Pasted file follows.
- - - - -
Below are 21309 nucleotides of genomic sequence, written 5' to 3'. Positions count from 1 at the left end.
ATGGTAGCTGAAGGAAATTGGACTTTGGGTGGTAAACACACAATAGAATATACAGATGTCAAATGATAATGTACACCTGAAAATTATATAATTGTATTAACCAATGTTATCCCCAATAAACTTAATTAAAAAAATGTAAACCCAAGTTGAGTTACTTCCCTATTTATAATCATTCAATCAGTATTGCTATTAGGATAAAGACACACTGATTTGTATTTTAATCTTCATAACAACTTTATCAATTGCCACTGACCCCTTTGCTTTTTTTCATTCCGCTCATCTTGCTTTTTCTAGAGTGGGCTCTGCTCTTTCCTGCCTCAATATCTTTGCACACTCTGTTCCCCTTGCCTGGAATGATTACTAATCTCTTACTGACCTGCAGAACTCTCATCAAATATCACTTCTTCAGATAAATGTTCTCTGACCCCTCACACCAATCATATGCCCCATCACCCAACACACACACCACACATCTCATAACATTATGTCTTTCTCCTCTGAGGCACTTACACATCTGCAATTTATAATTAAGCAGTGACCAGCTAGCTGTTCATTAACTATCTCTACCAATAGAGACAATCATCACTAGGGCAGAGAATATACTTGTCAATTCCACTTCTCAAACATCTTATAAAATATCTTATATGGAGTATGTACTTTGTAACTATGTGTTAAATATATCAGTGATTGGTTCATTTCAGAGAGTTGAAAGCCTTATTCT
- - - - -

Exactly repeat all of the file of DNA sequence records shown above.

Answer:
Below are 21309 nucleotides of genomic sequence, written 5' to 3'. Positions count from 1 at the left end.
ATGGTAGCTGAAGGAAATTGGACTTTGGGTGGTAAACACACAATAGAATATACAGATGTCAAATGATAATGTACACCTGAAAATTATATAATTGTATTAACCAATGTTATCCCCAATAAACTTAATTAAAAAAATGTAAACCCAAGTTGAGTTACTTCCCTATTTATAATCATTCAATCAGTATTGCTATTAGGATAAAGACACACTGATTTGTATTTTAATCTTCATAACAACTTTATCAATTGCCACTGACCCCTTTGCTTTTTTTCATTCCGCTCATCTTGCTTTTTCTAGAGTGGGCTCTGCTCTTTCCTGCCTCAATATCTTTGCACACTCTGTTCCCCTTGCCTGGAATGATTACTAATCTCTTACTGACCTGCAGAACTCTCATCAAATATCACTTCTTCAGATAAATGTTCTCTGACCCCTCACACCAATCATATGCCCCATCACCCAACACACACACCACACATCTCATAACATTATGTCTTTCTCCTCTGAGGCACTTACACATCTGCAATTTATAATTAAGCAGTGACCAGCTAGCTGTTCATTAACTATCTCTACCAATAGAGACAATCATCACTAGGGCAGAGAATATACTTGTCAATTCCACTTCTCAAACATCTTATAAAATATCTTATATGGAGTATGTACTTTGTAACTATGTGTTAAATATATCAGTGATTGGTTCATTTCAGAGAGTTGAAAGCCTTATTCT